There are no decisions from Australian courts specifically addressing Sub-Clause 20.1 of the FIDIC contracts. Similar clauses in the more frequently used Australian Standards Contract require notice to be given, but also state that the failure to give notice will neither bar nor invalidate any claim. Where this position is amended to dictate a condition precedent which favours the Employer, refer to question 6 of this questionnaire as to how courts in our jurisdiction would treat it.

8. Does your jurisdiction treat Sub-Clause 20.1 of the 1999 suite of FIDIC contracts as a condition precedent to Contractor claims for additional time and/or money arising from Variations?

Refer to questions 6 and 7.

9. Are dispute boards used as an interim dispute resolution mechanism in your jurisdiction? If yes, how are dispute board decisions enforced in your jurisdiction?

While sometimes used, unless provided for in a bespoke contract, dispute boards are not a typical interim dispute resolution mechanism in Australia. A rapid statutory adjudication process is instead available to parties to qualifying construction contracts pursuant to the relevant SOP Legislation.

10. Is arbitration used as the final stage for dispute resolution for construction projects in your jurisdiction? If yes, what types of arbitration (ICC, LCIA, AAA, UNCITRAL, bespoke, etc) are used for construction projects? And what seats?

The Australian Standards Contract typically include an arbitration agreement as the final stage for resolution of disputes under construction contracts. Where an arbitration is specified, it may take place under a variety of rules including UNCITRAL, Australian Centre for International Commercial Arbitration (ACICA), Resolution Institute and, in international contracts, ICC, LCIA, SIAC, and HKIAC.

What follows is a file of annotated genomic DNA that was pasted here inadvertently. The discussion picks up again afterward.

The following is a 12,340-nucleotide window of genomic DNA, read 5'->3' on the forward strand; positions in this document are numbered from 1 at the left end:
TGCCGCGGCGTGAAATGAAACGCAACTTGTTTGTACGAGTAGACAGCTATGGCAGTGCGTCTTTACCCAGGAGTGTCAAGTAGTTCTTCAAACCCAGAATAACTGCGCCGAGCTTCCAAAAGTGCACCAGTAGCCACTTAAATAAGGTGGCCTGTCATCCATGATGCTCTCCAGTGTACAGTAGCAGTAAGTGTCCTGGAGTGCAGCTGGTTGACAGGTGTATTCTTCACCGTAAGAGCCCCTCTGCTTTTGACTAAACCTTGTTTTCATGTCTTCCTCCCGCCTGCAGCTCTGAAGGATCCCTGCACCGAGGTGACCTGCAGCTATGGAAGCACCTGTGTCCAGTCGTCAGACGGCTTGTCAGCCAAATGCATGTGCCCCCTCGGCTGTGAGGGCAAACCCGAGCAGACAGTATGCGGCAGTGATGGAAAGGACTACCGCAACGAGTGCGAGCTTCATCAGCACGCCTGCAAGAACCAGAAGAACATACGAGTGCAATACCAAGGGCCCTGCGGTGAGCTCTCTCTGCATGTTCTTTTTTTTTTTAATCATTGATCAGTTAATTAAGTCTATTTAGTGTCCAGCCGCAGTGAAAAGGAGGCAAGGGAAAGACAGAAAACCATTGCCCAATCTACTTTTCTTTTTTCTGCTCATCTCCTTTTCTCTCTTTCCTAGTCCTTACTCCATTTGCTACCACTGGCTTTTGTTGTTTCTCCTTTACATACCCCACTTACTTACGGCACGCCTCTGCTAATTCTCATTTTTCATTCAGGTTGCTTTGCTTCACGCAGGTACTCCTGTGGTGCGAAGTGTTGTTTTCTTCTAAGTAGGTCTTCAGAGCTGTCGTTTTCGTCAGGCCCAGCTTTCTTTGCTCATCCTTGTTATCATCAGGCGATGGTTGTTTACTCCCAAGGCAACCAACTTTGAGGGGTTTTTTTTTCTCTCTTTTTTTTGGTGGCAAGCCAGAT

11. Are there any notable local court decisions interpreting FIDIC contracts? If so, please provide a short summary.

There is only one notable court decision in the Supreme Court of Queensland that has dealt with the interpretation of FIDIC contracts: Sedgman South Africa (Pty) Ltd v Discovery Copper Botswana (Pty) Ltd [2013] QSC 105.

The relevant FIDIC contract was ‘EPC/Turnkey Projects, 1st Edition 1999’. The parties agreed that the contract would be governed by the laws of Queensland. The primary issue for consideration was the operation of the interim payment regime in the contract. The contractor claimed that they were entitled to an interim payment under the contract as the employer failed to respond to a notice for payments claimed within the contractually stipulated time.